“We’ve done it before. We’ve been there before,” shortstop Addison Russell said. “But this year’s a new year. That’s a different ballclub. We’re definitely going to have to bring it.”

· Outside of Kenley Jansen, can you name anyone else in the Los Angeles bullpen off the top of your head? No doubt, the Dodger relievers have been awesome in Games 1 and 2 combined: Eight scoreless innings, zero hits, zero walks and Anthony Rizzo the only one out of 25 batters to reach base when Jansen hit him with a 93.7-mph pitch.

But the Dodgers are going to make mistakes, and the Cubs will have to capitalize. Unless this is the same kind of synthesis from the 2015 NLCS, when the New York Mets used exhaustive scouting reports, power pitching and pinpoint execution to sweep a Cubs team that had already hit the wall.

“Their bullpen is a lot stronger than it was last year,” Kris Bryant said. “They’re really good at throwing high fastballs in the zone. A lot of other teams try to, and they might hit it one out of every four. But this team, it seems like they really can hammer the top of the zone. And they have guys that throw in the upper 90s, so when you mix those two, it’s tough to catch up.”

· Bryant is not having a good October (5-for-28 with 13 strikeouts) and both Lester and Jose Quintana have more hits (one each) than Javier Baez (0-for-19 with eight strikeouts) during the playoffs. But we are still talking about the reigning NL MVP and last year’s NLCS co-MVP.

Ben Zobrist is clearly diminished and no longer the switch-hitting force who became last year’s World Series MVP. Kyle Schwarber doesn’t have the same intimidation factor or playoff aura right now. But one well-timed bunt from Zobrist or a “Schwarbomb” onto the video board could change the entire direction of this series and put the pressure on a Dodger team that knows this year is World Series or bust.

“We need to hit a couple balls hard consecutively,” manager Joe Maddon said. “Once we’re able to do that, we’ll gain our offensive mojo back. That's all that’s going on.

“I inherited something from my dad, and that was patience. So you’ve got to be patient right now. You’ve got to keep putting the boys back out there. You keep believing in them, and eventually it comes back to you.”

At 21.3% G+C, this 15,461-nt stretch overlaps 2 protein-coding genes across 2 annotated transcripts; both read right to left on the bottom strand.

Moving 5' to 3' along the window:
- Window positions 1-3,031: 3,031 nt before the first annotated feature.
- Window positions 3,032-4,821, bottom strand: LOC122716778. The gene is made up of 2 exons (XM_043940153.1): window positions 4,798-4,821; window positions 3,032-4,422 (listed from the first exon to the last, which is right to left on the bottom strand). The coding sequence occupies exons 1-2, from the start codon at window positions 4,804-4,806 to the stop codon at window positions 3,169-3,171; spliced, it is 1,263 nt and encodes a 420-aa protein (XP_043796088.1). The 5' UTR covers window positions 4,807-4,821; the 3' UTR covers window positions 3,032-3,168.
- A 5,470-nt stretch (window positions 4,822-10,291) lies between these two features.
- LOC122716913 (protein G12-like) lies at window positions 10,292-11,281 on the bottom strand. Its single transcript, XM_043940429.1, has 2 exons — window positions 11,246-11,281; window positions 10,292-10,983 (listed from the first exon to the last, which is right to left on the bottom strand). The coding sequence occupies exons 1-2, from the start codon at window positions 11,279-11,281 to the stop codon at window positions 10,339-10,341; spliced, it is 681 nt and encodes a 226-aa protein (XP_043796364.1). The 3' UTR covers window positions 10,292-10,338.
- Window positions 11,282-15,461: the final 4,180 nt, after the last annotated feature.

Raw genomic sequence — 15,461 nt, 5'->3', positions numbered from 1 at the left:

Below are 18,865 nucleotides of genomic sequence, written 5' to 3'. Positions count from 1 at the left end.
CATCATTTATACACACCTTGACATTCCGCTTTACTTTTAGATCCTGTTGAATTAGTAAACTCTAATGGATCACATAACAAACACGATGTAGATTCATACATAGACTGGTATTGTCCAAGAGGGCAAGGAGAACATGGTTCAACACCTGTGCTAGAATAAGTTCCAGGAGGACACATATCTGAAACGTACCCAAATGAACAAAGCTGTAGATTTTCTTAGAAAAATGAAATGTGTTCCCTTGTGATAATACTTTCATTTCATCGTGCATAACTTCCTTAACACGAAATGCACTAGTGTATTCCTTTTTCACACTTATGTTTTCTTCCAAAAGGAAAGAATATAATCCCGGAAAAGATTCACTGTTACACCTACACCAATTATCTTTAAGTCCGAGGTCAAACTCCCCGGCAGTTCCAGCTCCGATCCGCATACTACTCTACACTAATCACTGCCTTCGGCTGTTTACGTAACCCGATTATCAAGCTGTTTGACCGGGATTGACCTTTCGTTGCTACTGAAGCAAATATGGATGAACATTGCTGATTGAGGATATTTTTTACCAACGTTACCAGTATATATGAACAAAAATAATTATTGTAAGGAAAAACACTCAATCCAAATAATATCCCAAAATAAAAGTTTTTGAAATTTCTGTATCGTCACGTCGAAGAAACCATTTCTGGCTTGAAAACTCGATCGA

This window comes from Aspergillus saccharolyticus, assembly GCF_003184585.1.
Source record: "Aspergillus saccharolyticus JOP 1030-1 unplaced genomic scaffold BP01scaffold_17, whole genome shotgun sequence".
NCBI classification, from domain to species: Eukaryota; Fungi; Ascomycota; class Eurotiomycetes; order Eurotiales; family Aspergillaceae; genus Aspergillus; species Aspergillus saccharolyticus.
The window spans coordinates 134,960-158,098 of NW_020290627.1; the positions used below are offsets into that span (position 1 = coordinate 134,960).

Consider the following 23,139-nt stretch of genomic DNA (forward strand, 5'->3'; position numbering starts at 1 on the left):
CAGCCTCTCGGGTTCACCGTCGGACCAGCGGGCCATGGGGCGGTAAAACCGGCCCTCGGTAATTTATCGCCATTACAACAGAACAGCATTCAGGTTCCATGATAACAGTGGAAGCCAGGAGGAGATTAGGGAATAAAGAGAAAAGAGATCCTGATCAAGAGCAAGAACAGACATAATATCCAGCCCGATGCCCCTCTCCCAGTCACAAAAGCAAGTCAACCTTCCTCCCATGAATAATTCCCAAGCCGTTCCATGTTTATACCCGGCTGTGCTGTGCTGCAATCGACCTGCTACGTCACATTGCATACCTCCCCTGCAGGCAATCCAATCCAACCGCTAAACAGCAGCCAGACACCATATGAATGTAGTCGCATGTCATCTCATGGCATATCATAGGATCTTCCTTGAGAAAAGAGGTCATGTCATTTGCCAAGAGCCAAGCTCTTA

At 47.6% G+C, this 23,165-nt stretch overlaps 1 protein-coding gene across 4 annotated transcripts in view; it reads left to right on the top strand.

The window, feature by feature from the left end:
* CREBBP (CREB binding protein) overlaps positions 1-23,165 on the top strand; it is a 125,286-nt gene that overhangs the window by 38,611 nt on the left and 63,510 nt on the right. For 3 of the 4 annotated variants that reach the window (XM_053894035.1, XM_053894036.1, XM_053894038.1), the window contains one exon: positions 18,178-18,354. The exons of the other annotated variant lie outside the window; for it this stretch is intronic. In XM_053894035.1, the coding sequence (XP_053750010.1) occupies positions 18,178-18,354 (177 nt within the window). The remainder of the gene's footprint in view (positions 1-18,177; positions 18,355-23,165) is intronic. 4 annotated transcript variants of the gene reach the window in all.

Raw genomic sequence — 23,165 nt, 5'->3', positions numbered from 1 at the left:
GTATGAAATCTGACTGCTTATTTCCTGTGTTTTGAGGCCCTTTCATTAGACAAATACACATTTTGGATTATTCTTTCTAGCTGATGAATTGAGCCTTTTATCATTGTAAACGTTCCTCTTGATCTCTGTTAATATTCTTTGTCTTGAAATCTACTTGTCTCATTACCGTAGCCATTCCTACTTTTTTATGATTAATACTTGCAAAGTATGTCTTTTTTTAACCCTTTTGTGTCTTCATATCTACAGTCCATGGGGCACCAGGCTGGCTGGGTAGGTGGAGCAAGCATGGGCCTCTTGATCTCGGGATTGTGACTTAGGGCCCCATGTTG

· Maddon is a 63-year-old man who opened Monday’s stadium club press conference at Wrigley Field by talking about dry-humping, clearly annoyed by all the second-guessers on Twitter and know-it-all sports writers who couldn’t believe All-Star closer Wade Davis got stranded in the bullpen, watching the ninth inning of Sunday’s 1-1 game turn into a 4-1 walk-off loss.

By the time a potential save situation develops on Tuesday night, roughly 120 hours will have passed since Davis threw his 44th and final pitch at Nationals Park, striking out Bryce Harper to end an instant classic. Just guessing that Maddon will be in the mood to unleash Davis.

SportsTalk Live Podcast: Should the Bears let Mitch Trubisky throw more?

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USA TODAY

SportsTalk Live Podcast: Should the Bears let Mitch Trubisky throw more?

Adam Jahns (Chicago Sun-Times), Ben Finfer (ESPN 1000) and Jordan Cornette (The U/ESPN 1000) join Kap on the panel. Justin Turner hits a walk-off 3-run HR off of John Lackey to give the Dodgers a 2-0 lead in the NLCS. So why was Lackey even in the game? How much blame should Joe Maddon get for the loss?

The Bears run the ball over and over and over again to beat the Ravens in overtime, but should they have let Mitch Trubisky throw the ball more?